The green flag drops during the Drivers' World Championship on the final day of Make The Future Live California 2019, featuring Shell Eco-marathon Americas at Sonoma Raceway, Saturday, April 6, 2019 in Sonoma, Calif. (Joe Buglewicz/AP Images for Shell)
The green flag drops during the Drivers' World Championship on the final day of Make The Future Live California 2019, featuring Shell Eco-marathon Americas at Sonoma Raceway, Saturday, April 6, 2019 in Sonoma, Calif. (Joe Buglewicz/AP Images for Shell)

The record-setting electric car, designed and built by Mater Dei High School students of Evansville, Indiana, achieved 68 miles per kilowatt hour in testing Friday – the best result in the Battery Electric category on record at Shell Eco-marathon Americas. By achieving first place in its category, the Mater Dei team earned their place on the grid for an exciting Shell Eco-marathon Drivers’ World Championship Qualifier. 

On the back stretch of the eighth and final lap of the qualifier race, Mater Dei’s beetle-shaped red car with white racing stripe surged past a diesel-powered car from Wawasee High School, in Syracuse, Indiana.  “He had quite a lot of energy left, and I was telling him to go for it,” said Mater Dei team captain Dylan Pfaffmann, who was on the radio with his driver, Darian Kuhn. 

But the jet-black Wawasee car had also rationed its fuel wisely and quickly snatched the lead back with just enough remaining to hold off a late charge from Mater Dei down the race’s home stretch, as Wawasee students cheered from the grandstand.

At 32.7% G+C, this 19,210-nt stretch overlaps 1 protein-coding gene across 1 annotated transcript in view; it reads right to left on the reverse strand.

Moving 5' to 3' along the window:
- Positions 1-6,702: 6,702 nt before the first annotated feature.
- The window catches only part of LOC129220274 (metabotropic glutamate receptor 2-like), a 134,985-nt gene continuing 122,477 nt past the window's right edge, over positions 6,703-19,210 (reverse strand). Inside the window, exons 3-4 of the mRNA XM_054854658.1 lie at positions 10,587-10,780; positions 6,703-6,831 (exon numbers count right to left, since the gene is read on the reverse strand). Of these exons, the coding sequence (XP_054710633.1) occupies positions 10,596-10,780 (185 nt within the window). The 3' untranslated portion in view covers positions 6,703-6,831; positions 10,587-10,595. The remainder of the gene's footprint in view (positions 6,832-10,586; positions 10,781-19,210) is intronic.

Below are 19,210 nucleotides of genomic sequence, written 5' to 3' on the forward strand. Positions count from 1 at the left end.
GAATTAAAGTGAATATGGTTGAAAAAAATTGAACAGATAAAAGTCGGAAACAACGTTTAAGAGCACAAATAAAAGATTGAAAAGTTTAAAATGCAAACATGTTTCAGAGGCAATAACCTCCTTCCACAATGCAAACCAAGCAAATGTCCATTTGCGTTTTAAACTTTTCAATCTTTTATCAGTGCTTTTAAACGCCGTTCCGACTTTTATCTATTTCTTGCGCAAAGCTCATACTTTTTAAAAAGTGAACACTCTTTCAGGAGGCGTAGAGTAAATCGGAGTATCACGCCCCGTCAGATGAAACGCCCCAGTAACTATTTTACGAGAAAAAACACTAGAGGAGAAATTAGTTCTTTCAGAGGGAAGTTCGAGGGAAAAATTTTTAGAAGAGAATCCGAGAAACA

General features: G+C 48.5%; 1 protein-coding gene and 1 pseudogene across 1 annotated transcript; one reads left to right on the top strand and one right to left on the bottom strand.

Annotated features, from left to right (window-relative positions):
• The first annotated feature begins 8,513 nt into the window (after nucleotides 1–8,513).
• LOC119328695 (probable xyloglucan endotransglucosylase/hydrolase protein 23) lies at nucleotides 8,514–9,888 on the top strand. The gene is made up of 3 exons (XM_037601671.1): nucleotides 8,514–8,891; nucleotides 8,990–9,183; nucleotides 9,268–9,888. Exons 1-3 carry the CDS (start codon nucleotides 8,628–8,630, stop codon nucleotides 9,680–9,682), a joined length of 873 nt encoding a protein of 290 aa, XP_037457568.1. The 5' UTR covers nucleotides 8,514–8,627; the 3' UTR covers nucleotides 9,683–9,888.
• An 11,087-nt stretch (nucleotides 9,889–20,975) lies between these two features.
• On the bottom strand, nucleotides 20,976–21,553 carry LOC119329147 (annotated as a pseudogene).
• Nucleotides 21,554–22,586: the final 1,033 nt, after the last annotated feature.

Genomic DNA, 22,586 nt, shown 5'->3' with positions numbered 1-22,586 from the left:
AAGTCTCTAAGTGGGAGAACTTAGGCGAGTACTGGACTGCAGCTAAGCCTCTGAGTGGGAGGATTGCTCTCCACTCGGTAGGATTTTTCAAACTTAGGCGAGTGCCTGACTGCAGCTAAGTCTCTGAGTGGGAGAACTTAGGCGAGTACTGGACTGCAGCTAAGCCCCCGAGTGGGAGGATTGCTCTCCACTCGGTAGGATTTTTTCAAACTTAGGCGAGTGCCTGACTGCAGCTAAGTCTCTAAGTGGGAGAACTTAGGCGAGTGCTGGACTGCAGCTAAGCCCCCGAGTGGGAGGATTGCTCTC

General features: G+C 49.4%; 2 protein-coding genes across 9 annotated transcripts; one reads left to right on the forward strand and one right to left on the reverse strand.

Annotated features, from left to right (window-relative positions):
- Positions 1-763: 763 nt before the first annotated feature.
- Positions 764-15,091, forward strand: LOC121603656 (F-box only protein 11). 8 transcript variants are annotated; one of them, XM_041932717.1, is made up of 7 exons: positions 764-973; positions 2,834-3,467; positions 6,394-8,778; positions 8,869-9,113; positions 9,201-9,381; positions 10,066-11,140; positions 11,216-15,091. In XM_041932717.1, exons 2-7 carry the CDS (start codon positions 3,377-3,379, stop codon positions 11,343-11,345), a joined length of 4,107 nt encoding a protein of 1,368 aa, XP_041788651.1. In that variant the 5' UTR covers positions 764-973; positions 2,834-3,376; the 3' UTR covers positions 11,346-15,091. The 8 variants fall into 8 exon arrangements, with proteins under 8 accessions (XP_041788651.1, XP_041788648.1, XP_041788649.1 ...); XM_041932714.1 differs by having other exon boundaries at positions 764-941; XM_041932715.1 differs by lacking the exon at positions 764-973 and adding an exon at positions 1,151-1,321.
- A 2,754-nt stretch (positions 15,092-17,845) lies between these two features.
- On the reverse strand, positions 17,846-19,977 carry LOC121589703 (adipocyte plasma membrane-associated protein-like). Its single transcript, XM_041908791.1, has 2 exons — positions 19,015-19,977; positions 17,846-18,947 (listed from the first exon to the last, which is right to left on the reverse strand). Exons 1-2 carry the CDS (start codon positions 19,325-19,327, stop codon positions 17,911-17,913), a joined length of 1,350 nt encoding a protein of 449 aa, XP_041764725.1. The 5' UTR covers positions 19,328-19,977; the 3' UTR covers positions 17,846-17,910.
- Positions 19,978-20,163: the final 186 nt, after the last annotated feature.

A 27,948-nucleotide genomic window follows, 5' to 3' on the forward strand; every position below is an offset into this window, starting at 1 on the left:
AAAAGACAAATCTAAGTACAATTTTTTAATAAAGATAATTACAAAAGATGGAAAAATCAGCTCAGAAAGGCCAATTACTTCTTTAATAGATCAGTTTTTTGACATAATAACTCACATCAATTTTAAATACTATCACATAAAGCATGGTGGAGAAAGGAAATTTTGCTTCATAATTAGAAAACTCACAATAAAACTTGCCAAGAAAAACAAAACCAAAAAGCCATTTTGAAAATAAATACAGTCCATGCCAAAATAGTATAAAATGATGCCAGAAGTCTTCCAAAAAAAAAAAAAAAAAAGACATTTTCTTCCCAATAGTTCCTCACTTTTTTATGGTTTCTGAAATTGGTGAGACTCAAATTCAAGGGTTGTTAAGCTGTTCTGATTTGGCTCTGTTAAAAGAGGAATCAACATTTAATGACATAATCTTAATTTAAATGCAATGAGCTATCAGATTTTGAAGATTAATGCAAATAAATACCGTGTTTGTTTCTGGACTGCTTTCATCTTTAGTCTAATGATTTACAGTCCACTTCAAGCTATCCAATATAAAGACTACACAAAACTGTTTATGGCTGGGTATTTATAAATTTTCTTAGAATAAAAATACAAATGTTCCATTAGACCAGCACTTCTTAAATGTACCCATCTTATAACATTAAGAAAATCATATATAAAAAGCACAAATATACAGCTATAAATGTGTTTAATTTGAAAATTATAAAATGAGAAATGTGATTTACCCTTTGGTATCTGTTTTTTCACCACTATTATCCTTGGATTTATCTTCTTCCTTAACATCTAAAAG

The top three finishing schools of the Drivers’ World Championship Qualifier earn a trip to London to go head-to-head with teams from Europe and Asia. It will mark a return to London for Mater Dei, which finished third in the 2018 Drivers’ World Championship. Alden-Conger High School, from Minnesota, also qualified.

While Indiana teams dominated the Urban Concept category, Illinois teams excelled in the Prototype category. The top mark in overall efficiency belonged to a team from Northern Illinois University, achieving 1,525 miles per gallon in their torpedo-shaped gasoline-powered car. In the Battery Electric category, a team from the University of Illinois at Urbana-Champagne posted the best result, with 152 miles per kilowatt hour.

After participating in eight of the prior 13 years that Shell Eco-marathon Americas has been staged, it was the first time Northern Illinois won top honors in their category.

“It really means everything,” said team leader, Josh Helsper. “It validates all the engineering we’ve learned and the work we’ve done – it makes it all worthwhile.”

Shell Eco-marathon Americas which opened April 4, saw 88 teams representing 28 high schools and 60 colleges from eight countries descend on the Sonoma Raceway. In addition to prizes for energy efficiency, teams were awarded prizes for engineering, design, safety, communications, and perseverance and spirit.

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